Tin Sparrow – Fair & Verdant Woods EP
Fair and Verdant Woods is the first EP of Sydney four piece Tin Sparrow. And it is a soothing soundscape that smells like fire and rain, best enjoyed eyes closed in a rocking chair on the porch of a weathered shack with a bottle of warm red. Somehow, Tin Sparrow take you back to a summer night in fresh country air spent with good friends and family.
“My Own” opens with ominous whistles that seem to squeal through an empty tunnel before trudging a long and winding journey over the countryside. First echoing in silence, the breathy premonition invites bellowing acoustics from a solid band of tinny guitars and distant ringing keys. The drums sit somewhere far in the background, edging direction like a wild river undercurrent. Double-snare hits and bells striking 2 and 4 slap the Bon Iver-sounding vocalist on the back, willing him along a trail of twisting train tracks: “I finally found a track that I can walk.”
Promising blankets of harmonies lift the songs, giving them a well-produced edge. A galloping snare is deepened with rolling jungle drums, and thunder rumbles in my ears. The instrumentation is relatively unchanging throughout the whole EP, and each song seems to stay the same colour, think earthy and warm, burnt reds and night purples – shades of the natural environment. Each song seems to blend into the next, creating one cohesive story and weeding out contradictions. A whistling solo cuts the song in half and gestures for a slowly building crescendo underneath. Sure it is simplistic and repetitive, but intensity rises like heat from scorched cement in a storm.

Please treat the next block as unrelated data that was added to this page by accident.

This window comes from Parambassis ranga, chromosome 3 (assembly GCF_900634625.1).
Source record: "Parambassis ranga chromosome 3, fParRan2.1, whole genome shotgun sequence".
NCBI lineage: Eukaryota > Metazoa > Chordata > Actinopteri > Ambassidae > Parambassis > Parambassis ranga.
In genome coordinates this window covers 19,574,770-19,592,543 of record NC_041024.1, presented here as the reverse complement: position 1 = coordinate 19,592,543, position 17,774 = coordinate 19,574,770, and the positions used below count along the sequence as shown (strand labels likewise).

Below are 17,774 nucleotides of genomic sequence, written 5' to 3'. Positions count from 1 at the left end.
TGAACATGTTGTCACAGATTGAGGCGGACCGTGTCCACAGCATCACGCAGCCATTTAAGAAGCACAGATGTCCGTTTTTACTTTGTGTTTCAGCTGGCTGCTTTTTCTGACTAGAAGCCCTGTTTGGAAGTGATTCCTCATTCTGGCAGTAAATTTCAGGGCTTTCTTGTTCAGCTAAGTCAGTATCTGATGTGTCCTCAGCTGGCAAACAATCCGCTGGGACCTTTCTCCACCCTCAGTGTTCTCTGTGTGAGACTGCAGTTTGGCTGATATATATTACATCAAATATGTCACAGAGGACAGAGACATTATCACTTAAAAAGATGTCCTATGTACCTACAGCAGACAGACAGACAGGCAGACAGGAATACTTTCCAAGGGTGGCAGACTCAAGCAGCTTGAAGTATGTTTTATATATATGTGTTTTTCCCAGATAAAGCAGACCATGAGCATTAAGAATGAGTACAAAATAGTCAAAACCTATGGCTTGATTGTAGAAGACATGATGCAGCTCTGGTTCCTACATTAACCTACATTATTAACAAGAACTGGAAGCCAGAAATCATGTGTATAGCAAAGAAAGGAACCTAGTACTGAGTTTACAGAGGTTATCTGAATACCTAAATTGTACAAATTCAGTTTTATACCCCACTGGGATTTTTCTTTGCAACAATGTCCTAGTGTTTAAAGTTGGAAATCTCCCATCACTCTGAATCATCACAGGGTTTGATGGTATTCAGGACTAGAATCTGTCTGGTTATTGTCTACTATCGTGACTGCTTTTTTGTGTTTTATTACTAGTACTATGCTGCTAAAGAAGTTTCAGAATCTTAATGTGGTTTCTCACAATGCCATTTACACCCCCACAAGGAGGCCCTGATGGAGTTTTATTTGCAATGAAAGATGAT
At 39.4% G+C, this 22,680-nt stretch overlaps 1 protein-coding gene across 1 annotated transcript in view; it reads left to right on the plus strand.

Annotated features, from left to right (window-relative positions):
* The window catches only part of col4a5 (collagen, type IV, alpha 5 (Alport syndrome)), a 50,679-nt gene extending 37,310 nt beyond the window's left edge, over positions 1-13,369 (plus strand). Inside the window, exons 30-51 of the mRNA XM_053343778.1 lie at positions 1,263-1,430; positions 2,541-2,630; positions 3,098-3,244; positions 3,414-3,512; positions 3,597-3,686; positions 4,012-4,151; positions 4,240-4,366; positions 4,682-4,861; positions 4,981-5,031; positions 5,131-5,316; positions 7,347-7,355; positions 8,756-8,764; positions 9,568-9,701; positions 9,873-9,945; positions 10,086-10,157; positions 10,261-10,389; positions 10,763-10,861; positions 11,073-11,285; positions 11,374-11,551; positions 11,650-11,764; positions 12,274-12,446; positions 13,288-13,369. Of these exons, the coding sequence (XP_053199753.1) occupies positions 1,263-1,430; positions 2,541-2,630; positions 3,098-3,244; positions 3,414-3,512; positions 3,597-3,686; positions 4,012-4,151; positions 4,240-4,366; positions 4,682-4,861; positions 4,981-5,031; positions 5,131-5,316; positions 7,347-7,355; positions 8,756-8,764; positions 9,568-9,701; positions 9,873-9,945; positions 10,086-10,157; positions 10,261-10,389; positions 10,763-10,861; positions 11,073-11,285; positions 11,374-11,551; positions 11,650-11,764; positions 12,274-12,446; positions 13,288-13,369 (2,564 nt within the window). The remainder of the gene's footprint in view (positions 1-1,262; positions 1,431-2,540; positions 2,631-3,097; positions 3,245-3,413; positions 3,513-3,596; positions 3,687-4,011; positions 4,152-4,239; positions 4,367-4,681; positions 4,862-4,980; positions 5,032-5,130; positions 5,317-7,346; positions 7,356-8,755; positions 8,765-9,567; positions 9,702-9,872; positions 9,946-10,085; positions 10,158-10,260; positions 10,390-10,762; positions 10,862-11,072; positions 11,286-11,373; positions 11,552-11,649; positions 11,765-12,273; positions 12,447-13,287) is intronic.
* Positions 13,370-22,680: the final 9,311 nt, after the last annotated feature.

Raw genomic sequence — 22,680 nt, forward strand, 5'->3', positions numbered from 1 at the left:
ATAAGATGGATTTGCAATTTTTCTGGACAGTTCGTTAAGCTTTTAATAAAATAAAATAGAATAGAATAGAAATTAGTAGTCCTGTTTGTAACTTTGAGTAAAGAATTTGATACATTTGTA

“Sides” is a killer duet featuring on Fair and Verdant Woods, introducing the hearty tone of Sonja Van Hummel, the wistful brunette in the otherwise all-man band. Painting a warm loving haze, the two vocals engage in a careful call and response, while delicate fingers pluck sweet country melodies on steel strings beneath. The lyrics are minimalistic and it’s all about the vast and folkie atmosphere of a wild bush landscape. “It’s been a while since you spoke to me / I thought that we said we were gonna be friends.” Not catchy, but realistic, honest and unembellished.
Lacking in definitive hooks, each of Tin Sparrow’s tracks are moving, beginning with piercing oohs and cooing voices, animalistic in their starkness. “Azzuro” features shaking bells and a shining synth glossing the background. The mix of each track is impressive, and the occasional drop of drums into half time against unrelenting, manic folk guitar licks show the band are polished musicians as well as modern masters of the beckoning bush ballad.
by Phoebe Spinks